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Ask a Professional: Self Confidence and negative thinking

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Ask a Professional: Self Confidence and negative thinking

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Ask a Professional: Self Confidence and negative thinking

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My son turns 13 next month. He is a beautiful person but has always lacked self confidence. He has 3 or 4 close friends but constantly tells me how they consider him last, don't include him everything ("in" jokes, group chats etc.). It's like he can never see the positives, he searches for the negatives. Everyday is a story about some kids at school who did or said something to him. He makes it sound like he's always the victim. Whilst I am sure some of his concerns are valid, I feel like he is constantly looking for things to worry about and complain about. I always listen to his concerns but I also don't want to validate every negative thought. I constantly try to get him to look at the positives but I also don't want him to feel like I'm not supportive. Is anyone else's son like this?


Dear @Mum333,

It sounds like you really want what’s best for your son, and his tendency to see the negative side of things is causing you a great deal of worry and frustration.

You’re correct that focusing on negative aspects of things can contribute to a lack of self-confidence and a more pessimistic view of the world. Our minds can focus on the negative aspects of the world for a number of reasons. For example, we can find it easier to remember things which match our current mood - remembering happy events when we are feeling happy, or frightening events when we are feeling scared. Therefore, if someone is feeling sad or upset, they are more likely to remember the negative things that have happened, or to interpret ambiguous situations as more negative. It can also be hard to focus on positive things when someone is dealing with mental health difficulties like depression or anxiety.
When someone is feeling anxious or insecure about a situation, they may try to identify anything that could go wrong, or any behaviour from others which could be threatening (which includes things which feel emotionally threatening, like being excluded or laughed at). This is part of the way that our brains have evolved - to be able to identify and respond to potential threats, and it can persist even in situations where it is unhelpful.

It sounds like you’re already doing some helpful things when it comes to addressing this. You mentioned that you do listen to your son’s concerns (which is great, being listened to and understood is really important for wellbeing), but you also don't want to validate every thought, when some of these thoughts may be unhelpful ones. It’s absolutely okay not to validate interpretations of events that you don’t agree with, and instead focus on validating the emotion your son is feeling.

As far as trying to get him to see the positives, as you have no doubt noticed, this can be tricky! Often, if we try to get people to notice the positives by pointing these out, this can turn into a conversation where each person takes the opposite view, and there might be times when it feels like the more you encourage a positive viewpoint the more your son insists that things are worse than you think. Often, it’s more effective if the person themselves challenges these negative ideas. We do have an article about challenging negative thoughts for young people.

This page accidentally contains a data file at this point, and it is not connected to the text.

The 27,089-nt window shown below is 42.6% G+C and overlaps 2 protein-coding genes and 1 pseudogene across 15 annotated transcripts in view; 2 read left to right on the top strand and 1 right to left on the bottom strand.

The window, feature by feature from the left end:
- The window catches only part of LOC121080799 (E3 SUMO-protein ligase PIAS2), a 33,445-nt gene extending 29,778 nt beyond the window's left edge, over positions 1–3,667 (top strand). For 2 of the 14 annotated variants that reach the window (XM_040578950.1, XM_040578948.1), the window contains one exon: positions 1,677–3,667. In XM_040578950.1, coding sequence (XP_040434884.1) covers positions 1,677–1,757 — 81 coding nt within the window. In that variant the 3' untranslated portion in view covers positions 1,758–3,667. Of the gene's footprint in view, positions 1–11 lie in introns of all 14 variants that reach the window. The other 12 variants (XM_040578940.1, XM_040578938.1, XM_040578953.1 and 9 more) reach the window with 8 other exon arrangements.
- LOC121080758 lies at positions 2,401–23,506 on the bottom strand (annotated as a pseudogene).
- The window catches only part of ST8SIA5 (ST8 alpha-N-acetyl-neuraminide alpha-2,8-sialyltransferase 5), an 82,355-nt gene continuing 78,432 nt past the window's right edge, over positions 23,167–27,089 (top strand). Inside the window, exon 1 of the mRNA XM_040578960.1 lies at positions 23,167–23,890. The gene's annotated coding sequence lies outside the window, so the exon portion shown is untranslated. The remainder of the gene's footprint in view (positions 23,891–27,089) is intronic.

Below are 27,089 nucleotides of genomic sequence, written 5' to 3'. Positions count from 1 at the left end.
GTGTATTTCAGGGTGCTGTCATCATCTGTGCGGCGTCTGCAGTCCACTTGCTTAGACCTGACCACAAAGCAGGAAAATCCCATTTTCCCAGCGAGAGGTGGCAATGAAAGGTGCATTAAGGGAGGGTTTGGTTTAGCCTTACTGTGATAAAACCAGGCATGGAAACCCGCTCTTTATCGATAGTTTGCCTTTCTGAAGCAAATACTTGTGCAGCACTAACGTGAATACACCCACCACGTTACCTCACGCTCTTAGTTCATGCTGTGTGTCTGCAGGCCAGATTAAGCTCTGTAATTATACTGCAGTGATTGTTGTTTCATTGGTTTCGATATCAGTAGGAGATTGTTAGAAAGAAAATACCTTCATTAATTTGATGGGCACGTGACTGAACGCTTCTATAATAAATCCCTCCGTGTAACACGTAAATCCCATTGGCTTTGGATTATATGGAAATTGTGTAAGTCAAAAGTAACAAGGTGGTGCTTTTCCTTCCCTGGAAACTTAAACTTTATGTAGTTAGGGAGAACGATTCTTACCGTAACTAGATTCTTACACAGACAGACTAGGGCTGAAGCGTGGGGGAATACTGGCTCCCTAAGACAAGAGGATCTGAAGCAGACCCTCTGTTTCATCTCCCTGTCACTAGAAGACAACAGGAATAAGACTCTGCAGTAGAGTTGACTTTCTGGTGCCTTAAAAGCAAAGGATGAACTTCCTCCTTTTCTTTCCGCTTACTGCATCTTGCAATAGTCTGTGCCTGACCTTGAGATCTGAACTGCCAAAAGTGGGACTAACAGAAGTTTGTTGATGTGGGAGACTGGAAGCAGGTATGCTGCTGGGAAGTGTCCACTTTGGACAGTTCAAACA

I’m wondering if you’ve spoken with your son about the overall pattern you’ve noticed, of him noticing negative events more than positive events? This could sound something like “I’ve noticed that often when you’re talking about things that happen at school, you tend to talk about things that are wrong, and rarely mention anything positive. I’m worried that it seems like you’re feeling pretty down about things in general.” 

It could be helpful to ask him whether there is anything he thinks would be helpful in order for him to feel better about things. You could also suggest trying some strategies together, like the one about challenging negative thoughts above, or identifying some forms of self-care he could do when feeling upset.

Another option would be to talk to a psychologist or a counsellor. They can help your son work out what is going on, and help him begin to notice and tackle patterns of negative thinking. I’d particularly recommend them if it feels like other strategies aren’t working, if it seems like things are getting worse, or if it seems like this is impacting your son’s mood in general.

Lastly, don’t forget to look after yourself as well! Listening to someone who is feeling pessimistic can be pretty emotionally draining, so make sure you are also taking time to do things that recharge your batteries. If you’re finding it hard to prioritise self-care, you can think of it as leading by example for your son - when we see the people around us use self-care as a way of balancing their emotions and maintaining wellbeing, we’re more likely to try it ourselves.

Best wishes,

Linda is a psychologist experienced in working with people across the lifespan, including teenagers and their families, in a variety of settings, and is ReachOut's Clinical Lead.